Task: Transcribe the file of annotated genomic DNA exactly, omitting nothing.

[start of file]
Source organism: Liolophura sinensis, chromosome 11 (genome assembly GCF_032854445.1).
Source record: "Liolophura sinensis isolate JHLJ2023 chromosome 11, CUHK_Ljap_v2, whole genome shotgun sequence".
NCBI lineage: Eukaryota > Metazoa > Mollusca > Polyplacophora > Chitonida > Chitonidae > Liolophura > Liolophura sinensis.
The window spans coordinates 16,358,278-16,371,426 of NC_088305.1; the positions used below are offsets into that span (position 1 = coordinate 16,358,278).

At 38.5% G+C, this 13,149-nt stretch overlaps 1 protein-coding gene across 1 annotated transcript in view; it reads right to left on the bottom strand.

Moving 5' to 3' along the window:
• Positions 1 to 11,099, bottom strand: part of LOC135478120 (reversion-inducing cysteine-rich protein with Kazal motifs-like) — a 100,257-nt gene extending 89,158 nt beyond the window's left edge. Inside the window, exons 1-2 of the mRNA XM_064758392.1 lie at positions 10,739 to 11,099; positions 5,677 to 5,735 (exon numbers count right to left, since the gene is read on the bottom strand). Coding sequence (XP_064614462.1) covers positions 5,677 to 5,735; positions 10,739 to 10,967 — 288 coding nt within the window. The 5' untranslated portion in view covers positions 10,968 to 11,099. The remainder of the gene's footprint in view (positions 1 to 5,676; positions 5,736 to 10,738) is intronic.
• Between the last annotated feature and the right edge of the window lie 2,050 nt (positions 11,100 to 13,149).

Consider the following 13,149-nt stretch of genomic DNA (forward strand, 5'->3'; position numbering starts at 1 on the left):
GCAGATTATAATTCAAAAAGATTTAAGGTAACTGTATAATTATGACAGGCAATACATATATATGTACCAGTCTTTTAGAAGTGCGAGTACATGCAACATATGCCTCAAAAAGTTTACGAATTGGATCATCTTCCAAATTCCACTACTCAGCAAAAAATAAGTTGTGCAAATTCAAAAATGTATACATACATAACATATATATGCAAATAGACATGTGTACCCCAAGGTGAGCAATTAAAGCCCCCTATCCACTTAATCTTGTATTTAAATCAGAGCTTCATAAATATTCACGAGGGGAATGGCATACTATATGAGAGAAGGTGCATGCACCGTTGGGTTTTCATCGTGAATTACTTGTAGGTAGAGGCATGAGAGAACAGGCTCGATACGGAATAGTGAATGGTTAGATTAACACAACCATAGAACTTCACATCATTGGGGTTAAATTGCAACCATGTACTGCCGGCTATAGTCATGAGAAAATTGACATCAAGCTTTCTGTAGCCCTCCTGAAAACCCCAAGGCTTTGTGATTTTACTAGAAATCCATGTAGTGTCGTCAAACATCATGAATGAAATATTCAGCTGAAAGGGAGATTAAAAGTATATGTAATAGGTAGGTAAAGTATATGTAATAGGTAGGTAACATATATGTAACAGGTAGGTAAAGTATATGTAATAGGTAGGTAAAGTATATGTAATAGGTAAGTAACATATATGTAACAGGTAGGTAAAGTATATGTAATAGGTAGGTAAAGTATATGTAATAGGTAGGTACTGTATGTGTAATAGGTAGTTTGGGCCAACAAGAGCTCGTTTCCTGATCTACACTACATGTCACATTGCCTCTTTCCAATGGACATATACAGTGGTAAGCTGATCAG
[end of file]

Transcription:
Source organism: Liolophura sinensis, chromosome 11 (genome assembly GCF_032854445.1).
Source record: "Liolophura sinensis isolate JHLJ2023 chromosome 11, CUHK_Ljap_v2, whole genome shotgun sequence".
NCBI lineage: Eukaryota > Metazoa > Mollusca > Polyplacophora > Chitonida > Chitonidae > Liolophura > Liolophura sinensis.
The window spans coordinates 16,358,278-16,371,426 of NC_088305.1; the positions used below are offsets into that span (position 1 = coordinate 16,358,278).

At 38.5% G+C, this 13,149-nt stretch overlaps 1 protein-coding gene across 1 annotated transcript in view; it reads right to left on the bottom strand.

Moving 5' to 3' along the window:
• Positions 1 to 11,099, bottom strand: part of LOC135478120 (reversion-inducing cysteine-rich protein with Kazal motifs-like) — a 100,257-nt gene extending 89,158 nt beyond the window's left edge. Inside the window, exons 1-2 of the mRNA XM_064758392.1 lie at positions 10,739 to 11,099; positions 5,677 to 5,735 (exon numbers count right to left, since the gene is read on the bottom strand). Coding sequence (XP_064614462.1) covers positions 5,677 to 5,735; positions 10,739 to 10,967 — 288 coding nt within the window. The 5' untranslated portion in view covers positions 10,968 to 11,099. The remainder of the gene's footprint in view (positions 1 to 5,676; positions 5,736 to 10,738) is intronic.
• Between the last annotated feature and the right edge of the window lie 2,050 nt (positions 11,100 to 13,149).

Consider the following 13,149-nt stretch of genomic DNA (forward strand, 5'->3'; position numbering starts at 1 on the left):
GCAGATTATAATTCAAAAAGATTTAAGGTAACTGTATAATTATGACAGGCAATACATATATATGTACCAGTCTTTTAGAAGTGCGAGTACATGCAACATATGCCTCAAAAAGTTTACGAATTGGATCATCTTCCAAATTCCACTACTCAGCAAAAAATAAGTTGTGCAAATTCAAAAATGTATACATACATAACATATATATGCAAATAGACATGTGTACCCCAAGGTGAGCAATTAAAGCCCCCTATCCACTTAATCTTGTATTTAAATCAGAGCTTCATAAATATTCACGAGGGGAATGGCATACTATATGAGAGAAGGTGCATGCACCGTTGGGTTTTCATCGTGAATTACTTGTAGGTAGAGGCATGAGAGAACAGGCTCGATACGGAATAGTGAATGGTTAGATTAACACAACCATAGAACTTCACATCATTGGGGTTAAATTGCAACCATGTACTGCCGGCTATAGTCATGAGAAAATTGACATCAAGCTTTCTGTAGCCCTCCTGAAAACCCCAAGGCTTTGTGATTTTACTAGAAATCCATGTAGTGTCGTCAAACATCATGAATGAAATATTCAGCTGAAAGGGAGATTAAAAGTATATGTAATAGGTAGGTAAAGTATATGTAATAGGTAGGTAACATATATGTAACAGGTAGGTAAAGTATATGTAATAGGTAGGTAAAGTATATGTAATAGGTAAGTAACATATATGTAACAGGTAGGTAAAGTATATGTAATAGGTAGGTAAAGTATATGTAATAGGTAGGTACTGTATGTGTAATAGGTAGTTTGGGCCAACAAGAGCTCGTTTCCTGATCTACACTACATGTCACATTGCCTCTTTCCAATGGACATATACAGTGGTAAGCTGATCAG